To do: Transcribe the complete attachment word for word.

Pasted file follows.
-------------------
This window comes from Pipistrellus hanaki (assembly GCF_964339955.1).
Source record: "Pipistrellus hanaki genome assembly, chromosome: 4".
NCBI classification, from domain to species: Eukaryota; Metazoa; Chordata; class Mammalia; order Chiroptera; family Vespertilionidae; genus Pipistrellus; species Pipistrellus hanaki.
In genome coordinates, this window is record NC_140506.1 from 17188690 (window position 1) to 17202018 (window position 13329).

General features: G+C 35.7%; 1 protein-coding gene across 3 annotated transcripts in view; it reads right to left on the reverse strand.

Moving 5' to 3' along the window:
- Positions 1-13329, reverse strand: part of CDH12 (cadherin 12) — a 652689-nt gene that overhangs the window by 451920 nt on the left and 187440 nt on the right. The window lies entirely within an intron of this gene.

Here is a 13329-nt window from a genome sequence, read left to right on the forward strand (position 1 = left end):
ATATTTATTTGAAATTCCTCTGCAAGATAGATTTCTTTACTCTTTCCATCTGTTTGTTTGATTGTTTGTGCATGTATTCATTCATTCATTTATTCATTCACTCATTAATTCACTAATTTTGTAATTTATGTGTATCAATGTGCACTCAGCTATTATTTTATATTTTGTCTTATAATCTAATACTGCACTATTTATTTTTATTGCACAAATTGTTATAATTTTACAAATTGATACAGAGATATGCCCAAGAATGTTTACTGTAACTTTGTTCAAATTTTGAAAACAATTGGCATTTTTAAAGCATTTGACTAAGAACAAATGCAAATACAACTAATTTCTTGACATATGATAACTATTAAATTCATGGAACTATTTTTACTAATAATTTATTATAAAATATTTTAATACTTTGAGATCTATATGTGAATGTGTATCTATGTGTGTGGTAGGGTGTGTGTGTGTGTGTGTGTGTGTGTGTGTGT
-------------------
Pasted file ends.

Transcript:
This window comes from Pipistrellus hanaki (assembly GCF_964339955.1).
Source record: "Pipistrellus hanaki genome assembly, chromosome: 4".
NCBI classification, from domain to species: Eukaryota; Metazoa; Chordata; class Mammalia; order Chiroptera; family Vespertilionidae; genus Pipistrellus; species Pipistrellus hanaki.
In genome coordinates, this window is record NC_140506.1 from 17188690 (window position 1) to 17202018 (window position 13329).

General features: G+C 35.7%; 1 protein-coding gene across 3 annotated transcripts in view; it reads right to left on the reverse strand.

Moving 5' to 3' along the window:
- Positions 1-13329, reverse strand: part of CDH12 (cadherin 12) — a 652689-nt gene that overhangs the window by 451920 nt on the left and 187440 nt on the right. The window lies entirely within an intron of this gene.

Here is a 13329-nt window from a genome sequence, read left to right on the forward strand (position 1 = left end):
ATATTTATTTGAAATTCCTCTGCAAGATAGATTTCTTTACTCTTTCCATCTGTTTGTTTGATTGTTTGTGCATGTATTCATTCATTCATTTATTCATTCACTCATTAATTCACTAATTTTGTAATTTATGTGTATCAATGTGCACTCAGCTATTATTTTATATTTTGTCTTATAATCTAATACTGCACTATTTATTTTTATTGCACAAATTGTTATAATTTTACAAATTGATACAGAGATATGCCCAAGAATGTTTACTGTAACTTTGTTCAAATTTTGAAAACAATTGGCATTTTTAAAGCATTTGACTAAGAACAAATGCAAATACAACTAATTTCTTGACATATGATAACTATTAAATTCATGGAACTATTTTTACTAATAATTTATTATAAAATATTTTAATACTTTGAGATCTATATGTGAATGTGTATCTATGTGTGTGGTAGGGTGTGTGTGTGTGTGTGTGTGTGTGTGTGTGT